'Getting married is tougher than Tour de France' - Nicolas
The pressure of the Tour de France may be over for Irish cycling royalty Nicolas Roche, but now he's preparing to race down the aisle.
The 31-year-old, who played a leading role as a "minder" as his Sky team mate Chris Froome won this year's Tour title, revealed that organising flowers and guest lists for his upcoming nuptials to beautiful Spanish fiancée Deborah Robles is a "good distraction" from the professional racing circuit.
"The wedding is a big thing and although it is stressful it's also a way for me to disconnect from the pressures of the peloton," said the son of former Irish Tour de France and Giro d'Italia winner Stephen Roche.
"When I'm at home in the evenings thinking about the wedding and calculating if I've ordered the right amount of flowers for the table, or the technical details of who is coming or not coming, it's nice because my mind just wonders off to thinking about my honeymoon," said Mr Roche.
'Nico' will marry his Spanish girlfriend in Monaco in October and is approaching the big day with the same level of "marginal gains" commitment as the 80 race days he is involved in every year.
"We're getting married in the French-speaking principality. There is a language barrier for my future wife, so she does the research and I do all the phone calls and emails to help her as well. I'm quite the wedding planner now," said Nico.
He spent last week in Dublin partly trying to organise a Declaration of Freedom, stating that he is free to marry, as well as doing some corporate work with Sky.
"I'm on the phone pushing the team to put me in the next race and I'm thinking maybe I should be finalising the wedding. I still have lots of paperwork to do," he said, adding that the last three weeks have been the most unbelievable experience of his life.
However, Nico is confident he will race in the 2015 Vuelta as his girlfriend is also working at the event.
Despite being forced to miss countless family events, and celebrations over the years, Nico says his family and friends have adapted to his rhythm.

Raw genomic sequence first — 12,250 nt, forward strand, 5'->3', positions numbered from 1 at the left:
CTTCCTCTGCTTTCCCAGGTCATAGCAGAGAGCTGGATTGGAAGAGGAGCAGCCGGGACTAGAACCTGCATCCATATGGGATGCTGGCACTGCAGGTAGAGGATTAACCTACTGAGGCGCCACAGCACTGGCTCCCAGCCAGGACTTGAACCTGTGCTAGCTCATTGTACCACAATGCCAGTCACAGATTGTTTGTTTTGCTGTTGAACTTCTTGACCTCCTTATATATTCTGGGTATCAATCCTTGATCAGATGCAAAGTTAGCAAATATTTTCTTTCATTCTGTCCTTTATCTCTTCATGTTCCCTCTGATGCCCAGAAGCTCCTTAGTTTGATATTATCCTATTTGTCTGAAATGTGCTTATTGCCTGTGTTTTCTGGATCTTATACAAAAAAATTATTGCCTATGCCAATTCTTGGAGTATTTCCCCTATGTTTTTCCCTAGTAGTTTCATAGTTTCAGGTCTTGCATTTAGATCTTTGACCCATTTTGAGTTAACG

"These things happen when you are dedicated to your sport and your work. I am very lucky that everyone in my family understands my situation," he said.
"My closest friends have all stuck by my side for the last 15 years. I've missed most of their birthday parties, I haven't done any of mine apart from this year and I've missed so many Valentine's Days because the Tour of the Mediterranean or Algarve or training camp are right on that week of February, but everyone understands that now.
"Those who don't are not in my life and those who do understand are close to me and I need them, so it makes things a little easier when I miss out," he said.
But even on rare social nights out, Nico, who again wrote personal diaries for the Irish Independent and independent.ie throughout the Tour de France, must limit his calorie intake.
"My diet is strict but it's well balanced. Diet does not mean not eating, it means eating well, and that is why Team Sky has invested so much into having top-class dieticians and a good chef and a kitchen truck, which are three very, very important elements in that good diet." he said adding that he enjoyed a glass of champagne with the Sky staff after crossing the finish line.
Nico said every time he comes to Dublin he is "always surprised" by the people out on their bikes.
"I think it's great, A lot of my friends are in the business world and their best ideas often come from a spin" he said.